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Bali Update #384
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Bali Update #383
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Bali Update #382
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Bali Update #381
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Bali Update #380
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Bali Update #379
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Bali Update #378
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Bali Update #376
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Bali Update #375
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Bali Update #374
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Bali Update #373
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Bali Update #369
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Bali Update #368
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Bali Update #367
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Bali Update #366
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Bali Update #365
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Bali Update #364
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Bali Update #363
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Bali Update #362
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Bali Update #361
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Bali Update #360
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Bali Update #359
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Bali Update #358
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Bali Update #357
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Bali Update #354
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Bali Update #348
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Bali Update #347
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Bali Update #345
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Bali Update #342
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Bali Update #341
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Bali Update #329
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Bali Update #327
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Bali Update #326
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Bali Update #322
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Bali Update #321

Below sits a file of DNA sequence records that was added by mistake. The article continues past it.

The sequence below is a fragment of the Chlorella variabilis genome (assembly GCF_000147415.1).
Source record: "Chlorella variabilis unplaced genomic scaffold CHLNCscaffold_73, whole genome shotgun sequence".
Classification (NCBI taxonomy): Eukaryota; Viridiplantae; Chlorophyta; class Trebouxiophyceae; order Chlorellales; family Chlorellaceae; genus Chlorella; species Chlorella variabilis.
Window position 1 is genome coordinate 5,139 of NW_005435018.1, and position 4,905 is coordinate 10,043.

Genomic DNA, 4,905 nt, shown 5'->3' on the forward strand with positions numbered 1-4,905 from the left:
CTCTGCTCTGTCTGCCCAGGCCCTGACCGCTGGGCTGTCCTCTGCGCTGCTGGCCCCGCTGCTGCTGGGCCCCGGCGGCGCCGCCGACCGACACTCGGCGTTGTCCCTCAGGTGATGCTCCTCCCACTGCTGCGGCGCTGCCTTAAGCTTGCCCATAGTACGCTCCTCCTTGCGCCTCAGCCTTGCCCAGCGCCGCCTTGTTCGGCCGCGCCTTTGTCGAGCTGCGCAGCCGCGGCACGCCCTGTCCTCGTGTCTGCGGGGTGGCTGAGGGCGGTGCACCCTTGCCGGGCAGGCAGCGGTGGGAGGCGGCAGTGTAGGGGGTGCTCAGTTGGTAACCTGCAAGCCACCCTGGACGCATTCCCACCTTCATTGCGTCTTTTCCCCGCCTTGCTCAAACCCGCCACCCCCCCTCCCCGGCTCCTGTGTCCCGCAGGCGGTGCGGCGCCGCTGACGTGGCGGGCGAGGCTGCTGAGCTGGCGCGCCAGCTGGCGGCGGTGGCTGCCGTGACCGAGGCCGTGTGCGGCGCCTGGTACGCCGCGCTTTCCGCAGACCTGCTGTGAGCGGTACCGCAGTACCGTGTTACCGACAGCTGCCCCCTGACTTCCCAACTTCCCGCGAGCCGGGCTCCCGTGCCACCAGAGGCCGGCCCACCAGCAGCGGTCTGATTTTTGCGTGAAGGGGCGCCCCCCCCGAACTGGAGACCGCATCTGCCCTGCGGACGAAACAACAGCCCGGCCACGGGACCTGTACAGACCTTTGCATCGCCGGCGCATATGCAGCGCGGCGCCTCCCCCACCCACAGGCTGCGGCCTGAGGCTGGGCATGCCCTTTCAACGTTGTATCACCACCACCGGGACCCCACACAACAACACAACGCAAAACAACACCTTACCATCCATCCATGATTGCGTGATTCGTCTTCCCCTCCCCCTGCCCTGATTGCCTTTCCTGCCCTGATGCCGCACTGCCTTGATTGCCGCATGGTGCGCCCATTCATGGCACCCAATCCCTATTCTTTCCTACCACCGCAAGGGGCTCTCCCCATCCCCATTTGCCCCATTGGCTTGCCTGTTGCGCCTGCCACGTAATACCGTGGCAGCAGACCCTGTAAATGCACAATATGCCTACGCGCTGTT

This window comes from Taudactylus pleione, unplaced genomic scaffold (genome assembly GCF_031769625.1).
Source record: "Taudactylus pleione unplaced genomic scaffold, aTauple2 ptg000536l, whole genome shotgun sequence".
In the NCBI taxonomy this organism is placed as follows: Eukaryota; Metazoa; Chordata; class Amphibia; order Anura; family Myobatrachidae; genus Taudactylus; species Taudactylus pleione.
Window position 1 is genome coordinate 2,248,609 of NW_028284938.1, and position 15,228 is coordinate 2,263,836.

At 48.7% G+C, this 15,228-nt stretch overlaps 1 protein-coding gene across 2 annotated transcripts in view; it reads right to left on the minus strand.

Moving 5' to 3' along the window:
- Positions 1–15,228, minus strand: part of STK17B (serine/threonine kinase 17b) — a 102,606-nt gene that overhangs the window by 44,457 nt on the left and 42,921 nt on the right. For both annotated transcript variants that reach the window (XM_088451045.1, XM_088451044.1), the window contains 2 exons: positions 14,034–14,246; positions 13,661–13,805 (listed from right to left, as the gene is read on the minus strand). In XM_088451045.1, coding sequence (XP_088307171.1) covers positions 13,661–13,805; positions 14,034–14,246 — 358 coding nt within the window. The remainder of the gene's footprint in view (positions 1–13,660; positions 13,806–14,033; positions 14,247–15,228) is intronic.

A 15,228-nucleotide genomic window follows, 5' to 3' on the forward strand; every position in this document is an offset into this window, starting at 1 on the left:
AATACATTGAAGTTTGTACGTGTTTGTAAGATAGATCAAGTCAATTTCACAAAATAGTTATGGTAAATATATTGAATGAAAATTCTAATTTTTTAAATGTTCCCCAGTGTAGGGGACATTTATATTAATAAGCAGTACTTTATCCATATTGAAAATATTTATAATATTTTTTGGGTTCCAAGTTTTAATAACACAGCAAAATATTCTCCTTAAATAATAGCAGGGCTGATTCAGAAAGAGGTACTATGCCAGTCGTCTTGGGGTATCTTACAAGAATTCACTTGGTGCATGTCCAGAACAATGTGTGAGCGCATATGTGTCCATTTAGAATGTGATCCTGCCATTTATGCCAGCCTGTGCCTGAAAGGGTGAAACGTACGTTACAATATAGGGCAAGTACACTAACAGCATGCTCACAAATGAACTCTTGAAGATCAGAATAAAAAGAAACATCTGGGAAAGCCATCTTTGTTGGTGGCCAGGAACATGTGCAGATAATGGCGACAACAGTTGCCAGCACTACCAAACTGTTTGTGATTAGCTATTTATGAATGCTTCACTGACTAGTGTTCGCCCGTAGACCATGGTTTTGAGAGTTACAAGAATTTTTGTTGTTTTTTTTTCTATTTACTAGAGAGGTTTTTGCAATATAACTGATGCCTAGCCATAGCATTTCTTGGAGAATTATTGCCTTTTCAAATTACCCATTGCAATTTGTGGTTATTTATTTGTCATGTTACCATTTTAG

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Bali Update #320
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Bali Update #306
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Bali Update #302
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Bali Update #301
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Bali Update #300
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Bali Update #299
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Bali Update #296
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Bali Update #293
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Bali Update #289
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Bali Update #287
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Bali Update #284
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Bali Update #283
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Bali Update #282
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Bali Update #281
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Bali Update #280
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Bali Update #279
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Bali Update #278
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Bali Update #277
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Bali Update #276
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Bali Update #275
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Bali Update #274
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Bali Update #273
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Bali Update #272
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Bali Update #270
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Bali Update #269
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Bali Update #268
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Bali Update #267
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Bali Update #266
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Bali Update #265
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Bali Update #264
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Bali Update #263
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Bali Update #262
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Bali Update #261
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Bali Update #260
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Bali Update #259